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 Title

Reflections on the Revolution in France - Part 04 of 11

 Author

Edmund Burke

 Author Notes

Irish political philosopher, statesman, parliamentary orator. Burke championed conservatism in opposition to Jacobinism in his work Reflections on the Revolution in France (1790). He was supportive of Irish nationalism and American colonialism, and opposed the violent revolution in France.

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Reflections on the Revolution in France (1790)
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The Portable Edmund Burke
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 Essay - 6/1/1790

IN FRANCE, you are now in the crisis of a revolution and in the transit from one form of government to another- you cannot see that character of men exactly in the same situation in which we see it in this country. With us it is militant; with you it is triumphant; and you know how it can act when its power is commensurate to its will. I would not be supposed to confine those observations to any description of men or to comprehend all men of any description within them- No! far from it. I am as incapable of that injustice as I am of keeping terms with those who profess principles of extremities and who, under the name of religion, teach little else than wild and dangerous politics. The worst of these politics of revolution is this: they temper and harden the breast in order to prepare it for the desperate strokes which are sometimes used in extreme occasions. But as these occasions may never arrive, the mind receives a gratuitous taint; and the moral sentiments suffer not a little when no political purpose is served by the depravation. This sort of people are so taken up with their theories about the rights of man that they have totally forgotten his nature. Without opening one new avenue to the understanding, they have succeeded in stopping up those that lead to the heart. They have perverted in themselves, and in those that attend to them, all the well-placed sympathies of the human breast.

This famous sermon of the Old Jewry breathes nothing but this spirit through all the political part. Plots, massacres, assassinations seem to some people a trivial price for obtaining a revolution. Cheap, bloodless reformation, a guiltless liberty appear flat and vapid to their taste. There must be a great change of scene; there must be a magnificent stage effect; there must be a grand spectacle to rouse the imagination grown torpid with the lazy enjoyment of sixty years' security and the still unanimating repose of public prosperity. The preacher found them all in the French Revolution. This inspires a juvenile warmth through his whole frame. His enthusiasm kindles as he advances; and when he arrives at his peroration it is in a full blaze. Then viewing, from the Pisgah of his pulpit, the free, moral, happy, flourishing and glorious state of France as in a bird's-eye landscape of a promised land, he breaks out into the following rapture: What an eventful period is this! I am thankful that I have lived to it; I could almost say, Lord, now lettest thou thy servant depart in peace, for mine eyes have seen thy salvation.- I have lived to see a diffusion of knowledge, which has undermined superstition and error.- I have lived to see the rights of men better understood than ever; and nations panting for liberty which seemed to have lost the idea of it.- I have lived to see thirty millions of people, indignant and resolute, spurning at slavery, and demanding liberty with an irresistible voice. Their king led in triumph and an arbitrary monarch surrendering himself to his subjects.*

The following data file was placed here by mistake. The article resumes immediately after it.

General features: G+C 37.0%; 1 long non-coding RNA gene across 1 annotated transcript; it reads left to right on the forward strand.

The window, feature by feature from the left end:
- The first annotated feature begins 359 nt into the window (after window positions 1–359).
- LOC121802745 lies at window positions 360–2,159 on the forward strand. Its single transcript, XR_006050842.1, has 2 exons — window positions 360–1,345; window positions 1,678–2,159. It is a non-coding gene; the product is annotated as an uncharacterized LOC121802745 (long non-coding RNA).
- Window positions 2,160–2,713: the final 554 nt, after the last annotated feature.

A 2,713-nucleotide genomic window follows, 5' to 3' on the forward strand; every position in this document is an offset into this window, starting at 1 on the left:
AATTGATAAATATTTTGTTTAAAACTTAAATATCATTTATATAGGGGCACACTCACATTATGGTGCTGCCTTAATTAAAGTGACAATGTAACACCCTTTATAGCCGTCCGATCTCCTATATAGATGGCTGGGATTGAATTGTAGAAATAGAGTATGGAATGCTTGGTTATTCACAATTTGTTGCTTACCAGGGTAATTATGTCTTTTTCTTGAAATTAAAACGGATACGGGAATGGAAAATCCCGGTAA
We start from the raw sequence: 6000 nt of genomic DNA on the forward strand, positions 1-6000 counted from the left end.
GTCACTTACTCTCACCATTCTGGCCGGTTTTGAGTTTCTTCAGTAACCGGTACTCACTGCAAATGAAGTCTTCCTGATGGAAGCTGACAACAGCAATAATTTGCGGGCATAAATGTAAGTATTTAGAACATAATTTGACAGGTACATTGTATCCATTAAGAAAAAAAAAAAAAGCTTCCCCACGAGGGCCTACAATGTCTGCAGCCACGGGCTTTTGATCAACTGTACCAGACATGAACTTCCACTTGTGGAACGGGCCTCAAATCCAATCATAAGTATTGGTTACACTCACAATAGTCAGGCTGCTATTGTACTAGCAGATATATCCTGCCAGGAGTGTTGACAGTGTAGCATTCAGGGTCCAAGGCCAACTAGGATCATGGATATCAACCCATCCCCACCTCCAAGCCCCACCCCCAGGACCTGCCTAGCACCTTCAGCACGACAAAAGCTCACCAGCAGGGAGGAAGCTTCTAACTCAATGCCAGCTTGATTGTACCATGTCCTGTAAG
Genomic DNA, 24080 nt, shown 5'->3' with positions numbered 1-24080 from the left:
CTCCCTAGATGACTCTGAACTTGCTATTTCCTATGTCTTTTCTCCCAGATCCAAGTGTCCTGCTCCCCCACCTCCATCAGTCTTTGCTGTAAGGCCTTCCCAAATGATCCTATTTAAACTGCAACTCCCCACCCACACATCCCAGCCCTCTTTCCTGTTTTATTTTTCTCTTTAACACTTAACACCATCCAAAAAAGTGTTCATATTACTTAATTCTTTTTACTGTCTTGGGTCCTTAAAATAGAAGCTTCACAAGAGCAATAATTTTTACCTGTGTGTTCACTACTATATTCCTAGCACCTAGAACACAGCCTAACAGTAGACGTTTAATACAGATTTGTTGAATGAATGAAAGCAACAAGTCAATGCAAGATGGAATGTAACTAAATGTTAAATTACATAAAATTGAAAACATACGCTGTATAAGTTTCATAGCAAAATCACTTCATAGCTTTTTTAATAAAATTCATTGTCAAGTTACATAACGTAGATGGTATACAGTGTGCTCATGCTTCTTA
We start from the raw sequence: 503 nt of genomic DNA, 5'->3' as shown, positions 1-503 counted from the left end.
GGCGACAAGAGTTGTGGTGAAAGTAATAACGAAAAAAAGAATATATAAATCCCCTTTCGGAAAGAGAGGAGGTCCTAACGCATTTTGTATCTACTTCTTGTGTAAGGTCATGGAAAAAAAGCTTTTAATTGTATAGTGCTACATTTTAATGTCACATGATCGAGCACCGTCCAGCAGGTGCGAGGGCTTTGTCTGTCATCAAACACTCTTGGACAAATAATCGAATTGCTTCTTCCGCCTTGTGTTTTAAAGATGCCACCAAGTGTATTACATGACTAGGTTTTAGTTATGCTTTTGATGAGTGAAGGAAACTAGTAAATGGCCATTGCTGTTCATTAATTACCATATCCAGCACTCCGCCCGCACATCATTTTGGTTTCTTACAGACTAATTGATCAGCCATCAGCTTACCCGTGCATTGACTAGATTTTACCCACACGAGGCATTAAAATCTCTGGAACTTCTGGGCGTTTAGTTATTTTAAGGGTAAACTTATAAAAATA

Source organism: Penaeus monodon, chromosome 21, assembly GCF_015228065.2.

* Another of these reverend gentlemen, who was witness to some of the spectacles which Paris has lately exhibited, expresses himself thus:- "A king dragged in submissive triumph by his conquering subjects, is one of those appearances of grandeur which seldom rise in the prospect of human affairs, and which, during the remainder of my life, I shall think of with wonder and gratification". These gentlemen agree marvelously in their feelings.